It’s easy to put the blame on Malema for this, and he certainly should take a large share of it. But there is plenty more to go around. He is right to say that his members have never disrupted an ANC event, but his events are being disrupted by the ANC. He will also be believed by many when he claims the police are biased against him and support the ANC. The DA has complained it has had the same problems organising on campuses in the past. And then there have been other incidents, some of them relatively serious. The Star once featured an image of a man in a blue DA shirt having it torn off him by people wearing yellow ANC shirts.

Of course, it must be remembered that if you go back far enough in our past, one of the main reasons we have any peace at all is because of the ANC’s tolerance. In the early and mid-90s, violent political conflict was almost confined exclusively to the fight between the ANC and the Inkatha Freedom Party (IFP), and it was the ANC, and Jacob Zuma himself, who did the most to calm things down. (In one case, it’s been claimed that while counting votes in a part of rural KwaZulu-Natal a group of IFP vehicles arrived with full ballot boxes and supporters demanded that these be counted, and Pravin Gordhan told the Independent Electoral Commission to accept them.)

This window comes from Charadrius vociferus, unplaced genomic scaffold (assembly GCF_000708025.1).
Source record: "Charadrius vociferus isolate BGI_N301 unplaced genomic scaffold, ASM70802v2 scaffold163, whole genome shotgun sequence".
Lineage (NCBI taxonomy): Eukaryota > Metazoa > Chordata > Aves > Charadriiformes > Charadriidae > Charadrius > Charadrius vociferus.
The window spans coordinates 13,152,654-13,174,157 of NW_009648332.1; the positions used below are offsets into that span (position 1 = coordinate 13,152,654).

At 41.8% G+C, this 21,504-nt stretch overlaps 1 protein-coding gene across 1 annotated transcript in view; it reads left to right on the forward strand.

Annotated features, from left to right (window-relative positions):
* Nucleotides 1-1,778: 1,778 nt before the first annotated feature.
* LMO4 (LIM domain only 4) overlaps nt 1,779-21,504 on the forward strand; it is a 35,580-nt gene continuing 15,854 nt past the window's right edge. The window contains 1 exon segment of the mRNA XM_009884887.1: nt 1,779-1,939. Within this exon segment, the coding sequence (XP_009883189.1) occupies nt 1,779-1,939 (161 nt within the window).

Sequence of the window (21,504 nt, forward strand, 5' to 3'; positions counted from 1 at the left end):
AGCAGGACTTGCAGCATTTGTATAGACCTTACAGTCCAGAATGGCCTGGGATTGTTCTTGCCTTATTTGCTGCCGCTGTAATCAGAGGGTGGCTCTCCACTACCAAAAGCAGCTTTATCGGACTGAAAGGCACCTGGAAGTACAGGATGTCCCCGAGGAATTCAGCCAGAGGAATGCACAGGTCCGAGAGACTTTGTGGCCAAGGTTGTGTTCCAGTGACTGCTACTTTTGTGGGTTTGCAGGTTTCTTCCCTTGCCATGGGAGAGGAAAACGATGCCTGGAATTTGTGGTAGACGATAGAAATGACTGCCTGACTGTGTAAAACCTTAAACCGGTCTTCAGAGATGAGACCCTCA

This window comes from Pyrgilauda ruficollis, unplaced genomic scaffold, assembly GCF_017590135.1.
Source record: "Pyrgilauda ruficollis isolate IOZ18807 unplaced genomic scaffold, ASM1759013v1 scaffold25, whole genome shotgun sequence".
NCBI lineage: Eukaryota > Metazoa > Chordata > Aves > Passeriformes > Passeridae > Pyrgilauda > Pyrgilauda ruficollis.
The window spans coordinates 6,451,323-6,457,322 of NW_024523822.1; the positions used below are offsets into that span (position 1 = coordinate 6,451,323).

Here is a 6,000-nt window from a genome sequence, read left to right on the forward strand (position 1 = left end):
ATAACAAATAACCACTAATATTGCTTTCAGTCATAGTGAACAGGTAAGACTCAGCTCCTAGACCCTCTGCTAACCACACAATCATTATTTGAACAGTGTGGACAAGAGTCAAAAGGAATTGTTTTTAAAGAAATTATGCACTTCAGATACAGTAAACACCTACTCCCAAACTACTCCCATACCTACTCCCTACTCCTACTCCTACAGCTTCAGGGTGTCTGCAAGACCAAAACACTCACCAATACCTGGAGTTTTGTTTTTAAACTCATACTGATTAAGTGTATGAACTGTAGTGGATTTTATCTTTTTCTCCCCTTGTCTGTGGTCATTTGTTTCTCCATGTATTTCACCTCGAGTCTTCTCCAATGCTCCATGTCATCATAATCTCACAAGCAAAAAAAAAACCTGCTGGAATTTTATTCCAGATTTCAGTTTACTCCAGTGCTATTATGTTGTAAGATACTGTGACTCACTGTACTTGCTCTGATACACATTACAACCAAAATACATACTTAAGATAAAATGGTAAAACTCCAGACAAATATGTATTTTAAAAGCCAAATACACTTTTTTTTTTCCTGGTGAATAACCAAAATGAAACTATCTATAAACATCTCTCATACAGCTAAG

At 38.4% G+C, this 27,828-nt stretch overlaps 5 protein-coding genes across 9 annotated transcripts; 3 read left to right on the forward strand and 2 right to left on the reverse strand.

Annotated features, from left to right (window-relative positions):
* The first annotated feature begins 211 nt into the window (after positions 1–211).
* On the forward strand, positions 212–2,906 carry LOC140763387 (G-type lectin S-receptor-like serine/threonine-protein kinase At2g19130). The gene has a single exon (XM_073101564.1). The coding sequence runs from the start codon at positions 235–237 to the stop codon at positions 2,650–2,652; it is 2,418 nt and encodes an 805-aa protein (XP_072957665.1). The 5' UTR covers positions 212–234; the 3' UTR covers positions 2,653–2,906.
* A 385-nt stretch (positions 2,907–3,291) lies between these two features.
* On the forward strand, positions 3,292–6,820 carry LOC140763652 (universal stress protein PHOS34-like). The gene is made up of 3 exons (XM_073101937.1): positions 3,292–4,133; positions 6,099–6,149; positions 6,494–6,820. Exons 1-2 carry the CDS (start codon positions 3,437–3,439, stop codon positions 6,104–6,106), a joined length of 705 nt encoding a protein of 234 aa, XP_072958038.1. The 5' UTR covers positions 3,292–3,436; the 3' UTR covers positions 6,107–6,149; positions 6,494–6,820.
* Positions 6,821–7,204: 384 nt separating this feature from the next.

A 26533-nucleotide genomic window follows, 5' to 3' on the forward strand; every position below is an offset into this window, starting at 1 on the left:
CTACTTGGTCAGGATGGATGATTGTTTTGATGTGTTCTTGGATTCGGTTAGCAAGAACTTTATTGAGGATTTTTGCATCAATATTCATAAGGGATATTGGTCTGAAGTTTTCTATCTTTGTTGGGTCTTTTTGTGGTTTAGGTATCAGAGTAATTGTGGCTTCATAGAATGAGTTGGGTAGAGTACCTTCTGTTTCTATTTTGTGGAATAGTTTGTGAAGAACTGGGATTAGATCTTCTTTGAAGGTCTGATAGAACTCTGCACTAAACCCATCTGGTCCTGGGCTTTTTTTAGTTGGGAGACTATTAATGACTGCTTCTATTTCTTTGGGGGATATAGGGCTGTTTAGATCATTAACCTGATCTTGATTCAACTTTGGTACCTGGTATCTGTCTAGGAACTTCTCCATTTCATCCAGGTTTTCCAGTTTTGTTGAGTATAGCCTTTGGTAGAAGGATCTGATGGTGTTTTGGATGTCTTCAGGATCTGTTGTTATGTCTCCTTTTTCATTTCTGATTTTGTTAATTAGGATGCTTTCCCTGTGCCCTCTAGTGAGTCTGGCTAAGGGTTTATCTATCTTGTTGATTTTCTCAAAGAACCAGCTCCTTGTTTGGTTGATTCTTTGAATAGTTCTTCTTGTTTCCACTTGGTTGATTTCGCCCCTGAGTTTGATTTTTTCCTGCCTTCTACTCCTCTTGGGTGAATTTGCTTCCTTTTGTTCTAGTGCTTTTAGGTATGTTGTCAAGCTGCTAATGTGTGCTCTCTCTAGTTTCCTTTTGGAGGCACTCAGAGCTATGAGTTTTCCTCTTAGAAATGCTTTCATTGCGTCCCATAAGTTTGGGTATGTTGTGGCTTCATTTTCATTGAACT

But that tolerance could now be waning. When ANC supporters are accused of this sort of thing, the response from Luthuli House is a sort of half-hearted condemnation, usually accompanied by a claim that there is no proof that the people involved actually belong to the ANC. In the Western Cape, Andile Lili has been photographed throwing faeces around and making comments that people should deal with criminals themselves. And yet he remains a member of the ANC, and has not been expelled.